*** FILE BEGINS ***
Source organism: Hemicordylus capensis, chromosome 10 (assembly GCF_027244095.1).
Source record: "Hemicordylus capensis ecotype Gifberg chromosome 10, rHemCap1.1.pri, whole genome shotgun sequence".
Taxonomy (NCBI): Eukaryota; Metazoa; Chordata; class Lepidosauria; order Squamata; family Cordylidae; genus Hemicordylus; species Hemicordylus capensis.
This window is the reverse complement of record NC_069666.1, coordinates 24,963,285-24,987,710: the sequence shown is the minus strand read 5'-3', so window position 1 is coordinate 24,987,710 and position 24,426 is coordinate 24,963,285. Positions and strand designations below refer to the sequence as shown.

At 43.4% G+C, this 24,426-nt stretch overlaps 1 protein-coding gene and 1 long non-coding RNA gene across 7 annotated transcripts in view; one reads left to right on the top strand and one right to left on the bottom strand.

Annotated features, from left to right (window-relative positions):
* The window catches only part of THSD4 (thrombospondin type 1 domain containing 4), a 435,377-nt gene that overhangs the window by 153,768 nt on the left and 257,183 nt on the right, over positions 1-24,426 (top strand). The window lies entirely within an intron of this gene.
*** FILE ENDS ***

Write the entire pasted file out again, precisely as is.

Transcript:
Source organism: Hemicordylus capensis, chromosome 10 (assembly GCF_027244095.1).
Source record: "Hemicordylus capensis ecotype Gifberg chromosome 10, rHemCap1.1.pri, whole genome shotgun sequence".
Taxonomy (NCBI): Eukaryota; Metazoa; Chordata; class Lepidosauria; order Squamata; family Cordylidae; genus Hemicordylus; species Hemicordylus capensis.
This window is the reverse complement of record NC_069666.1, coordinates 24,963,285-24,987,710: the sequence shown is the minus strand read 5'-3', so window position 1 is coordinate 24,987,710 and position 24,426 is coordinate 24,963,285. Positions and strand designations below refer to the sequence as shown.

At 43.4% G+C, this 24,426-nt stretch overlaps 1 protein-coding gene and 1 long non-coding RNA gene across 7 annotated transcripts in view; one reads left to right on the top strand and one right to left on the bottom strand.

Annotated features, from left to right (window-relative positions):
* The window catches only part of THSD4 (thrombospondin type 1 domain containing 4), a 435,377-nt gene that overhangs the window by 153,768 nt on the left and 257,183 nt on the right, over positions 1-24,426 (top strand). The window lies entirely within an intron of this gene.